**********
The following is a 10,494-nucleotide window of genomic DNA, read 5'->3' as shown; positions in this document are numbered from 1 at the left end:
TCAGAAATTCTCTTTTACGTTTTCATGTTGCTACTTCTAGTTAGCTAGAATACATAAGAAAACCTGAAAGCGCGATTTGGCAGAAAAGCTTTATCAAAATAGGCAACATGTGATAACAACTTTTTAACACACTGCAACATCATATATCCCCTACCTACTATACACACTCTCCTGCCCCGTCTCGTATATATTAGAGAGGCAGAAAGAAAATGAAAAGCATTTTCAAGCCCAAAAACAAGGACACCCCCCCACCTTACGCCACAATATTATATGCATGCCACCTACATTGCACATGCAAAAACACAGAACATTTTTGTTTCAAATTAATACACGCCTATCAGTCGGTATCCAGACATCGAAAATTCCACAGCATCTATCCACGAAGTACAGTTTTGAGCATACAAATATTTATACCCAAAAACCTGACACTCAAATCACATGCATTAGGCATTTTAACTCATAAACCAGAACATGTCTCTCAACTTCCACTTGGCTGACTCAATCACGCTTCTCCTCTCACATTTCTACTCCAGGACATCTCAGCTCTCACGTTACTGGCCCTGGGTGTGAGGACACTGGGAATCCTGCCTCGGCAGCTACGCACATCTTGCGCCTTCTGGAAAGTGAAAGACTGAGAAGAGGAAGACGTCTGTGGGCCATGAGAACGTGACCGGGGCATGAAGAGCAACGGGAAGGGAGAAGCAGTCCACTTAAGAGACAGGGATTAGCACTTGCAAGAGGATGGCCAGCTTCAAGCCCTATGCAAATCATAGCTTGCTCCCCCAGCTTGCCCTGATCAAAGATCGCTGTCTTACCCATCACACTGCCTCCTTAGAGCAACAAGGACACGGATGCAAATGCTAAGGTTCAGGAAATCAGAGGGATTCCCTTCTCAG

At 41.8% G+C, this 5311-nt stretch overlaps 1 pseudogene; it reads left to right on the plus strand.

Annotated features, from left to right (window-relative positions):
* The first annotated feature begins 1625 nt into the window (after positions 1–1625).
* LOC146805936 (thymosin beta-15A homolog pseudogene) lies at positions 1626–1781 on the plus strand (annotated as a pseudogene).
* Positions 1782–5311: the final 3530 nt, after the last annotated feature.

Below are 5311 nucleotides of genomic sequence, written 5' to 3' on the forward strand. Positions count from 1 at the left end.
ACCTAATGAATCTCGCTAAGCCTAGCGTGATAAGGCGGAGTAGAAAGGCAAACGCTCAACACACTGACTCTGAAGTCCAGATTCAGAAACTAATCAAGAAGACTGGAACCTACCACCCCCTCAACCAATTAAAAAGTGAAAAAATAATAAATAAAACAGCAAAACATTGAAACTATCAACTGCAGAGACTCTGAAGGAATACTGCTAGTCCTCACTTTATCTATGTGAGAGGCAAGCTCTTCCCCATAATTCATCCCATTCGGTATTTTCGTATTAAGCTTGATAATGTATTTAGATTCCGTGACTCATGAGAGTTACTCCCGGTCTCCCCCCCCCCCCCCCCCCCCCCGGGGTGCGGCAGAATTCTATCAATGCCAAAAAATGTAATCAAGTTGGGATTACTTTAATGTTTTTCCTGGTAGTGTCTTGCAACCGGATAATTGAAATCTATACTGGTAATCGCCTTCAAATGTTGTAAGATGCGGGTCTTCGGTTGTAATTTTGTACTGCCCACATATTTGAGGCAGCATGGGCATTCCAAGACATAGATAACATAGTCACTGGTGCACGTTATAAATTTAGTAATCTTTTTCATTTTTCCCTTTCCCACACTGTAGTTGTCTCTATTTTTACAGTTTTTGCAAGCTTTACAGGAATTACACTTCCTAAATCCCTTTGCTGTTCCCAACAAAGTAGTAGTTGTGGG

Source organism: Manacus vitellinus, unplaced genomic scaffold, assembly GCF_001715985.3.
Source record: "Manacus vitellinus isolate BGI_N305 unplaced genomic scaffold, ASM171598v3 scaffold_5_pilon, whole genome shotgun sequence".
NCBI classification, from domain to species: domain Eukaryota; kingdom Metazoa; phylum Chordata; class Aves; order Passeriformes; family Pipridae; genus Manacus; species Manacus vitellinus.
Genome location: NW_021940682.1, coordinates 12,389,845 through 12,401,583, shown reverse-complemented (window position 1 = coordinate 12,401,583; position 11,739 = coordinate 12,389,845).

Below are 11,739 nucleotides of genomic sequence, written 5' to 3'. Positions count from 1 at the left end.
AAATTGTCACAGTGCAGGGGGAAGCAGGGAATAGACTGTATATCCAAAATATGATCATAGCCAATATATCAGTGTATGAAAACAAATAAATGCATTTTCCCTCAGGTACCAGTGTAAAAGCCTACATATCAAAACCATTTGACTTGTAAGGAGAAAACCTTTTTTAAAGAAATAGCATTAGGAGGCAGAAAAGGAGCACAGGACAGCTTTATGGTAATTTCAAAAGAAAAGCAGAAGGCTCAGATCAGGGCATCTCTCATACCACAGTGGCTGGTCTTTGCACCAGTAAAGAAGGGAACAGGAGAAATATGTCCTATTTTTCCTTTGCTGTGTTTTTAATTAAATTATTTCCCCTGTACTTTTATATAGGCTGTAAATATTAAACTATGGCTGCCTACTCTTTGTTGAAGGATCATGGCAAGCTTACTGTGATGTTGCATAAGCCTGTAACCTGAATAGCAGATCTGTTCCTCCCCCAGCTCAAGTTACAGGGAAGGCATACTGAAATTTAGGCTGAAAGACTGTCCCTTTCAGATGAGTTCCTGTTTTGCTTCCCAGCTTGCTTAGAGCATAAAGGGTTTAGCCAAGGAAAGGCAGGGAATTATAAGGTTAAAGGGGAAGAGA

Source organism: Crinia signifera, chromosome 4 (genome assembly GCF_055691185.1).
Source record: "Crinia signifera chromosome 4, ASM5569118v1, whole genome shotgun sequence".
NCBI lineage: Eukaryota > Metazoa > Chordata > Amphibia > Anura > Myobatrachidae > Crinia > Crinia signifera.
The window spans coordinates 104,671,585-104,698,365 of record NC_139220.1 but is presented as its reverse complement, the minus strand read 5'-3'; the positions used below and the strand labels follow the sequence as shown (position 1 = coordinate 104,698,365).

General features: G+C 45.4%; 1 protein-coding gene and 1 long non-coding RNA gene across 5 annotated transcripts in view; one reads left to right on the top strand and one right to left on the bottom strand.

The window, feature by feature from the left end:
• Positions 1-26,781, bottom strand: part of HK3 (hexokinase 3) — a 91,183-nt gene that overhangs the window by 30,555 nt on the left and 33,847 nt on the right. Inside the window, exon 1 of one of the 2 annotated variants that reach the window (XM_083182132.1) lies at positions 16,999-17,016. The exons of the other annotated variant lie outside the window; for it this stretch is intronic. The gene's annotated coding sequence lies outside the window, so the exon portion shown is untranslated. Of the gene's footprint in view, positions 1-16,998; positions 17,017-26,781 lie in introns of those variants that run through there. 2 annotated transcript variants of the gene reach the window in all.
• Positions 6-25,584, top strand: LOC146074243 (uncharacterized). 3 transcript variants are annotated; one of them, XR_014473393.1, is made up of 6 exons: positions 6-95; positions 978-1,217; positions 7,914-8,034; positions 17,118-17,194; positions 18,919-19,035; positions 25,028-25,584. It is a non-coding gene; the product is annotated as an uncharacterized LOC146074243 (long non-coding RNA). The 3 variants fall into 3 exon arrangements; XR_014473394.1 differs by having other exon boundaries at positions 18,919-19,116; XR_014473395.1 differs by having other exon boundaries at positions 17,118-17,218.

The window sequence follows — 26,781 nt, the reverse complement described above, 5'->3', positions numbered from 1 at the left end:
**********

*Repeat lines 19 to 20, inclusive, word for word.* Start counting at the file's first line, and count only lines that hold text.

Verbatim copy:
The window spans coordinates 104,671,585-104,698,365 of record NC_139220.1 but is presented as its reverse complement, the minus strand read 5'-3'; the positions used below and the strand labels follow the sequence as shown (position 1 = coordinate 104,698,365).

General features: G+C 45.4%; 1 protein-coding gene and 1 long non-coding RNA gene across 5 annotated transcripts in view; one reads left to right on the top strand and one right to left on the bottom strand.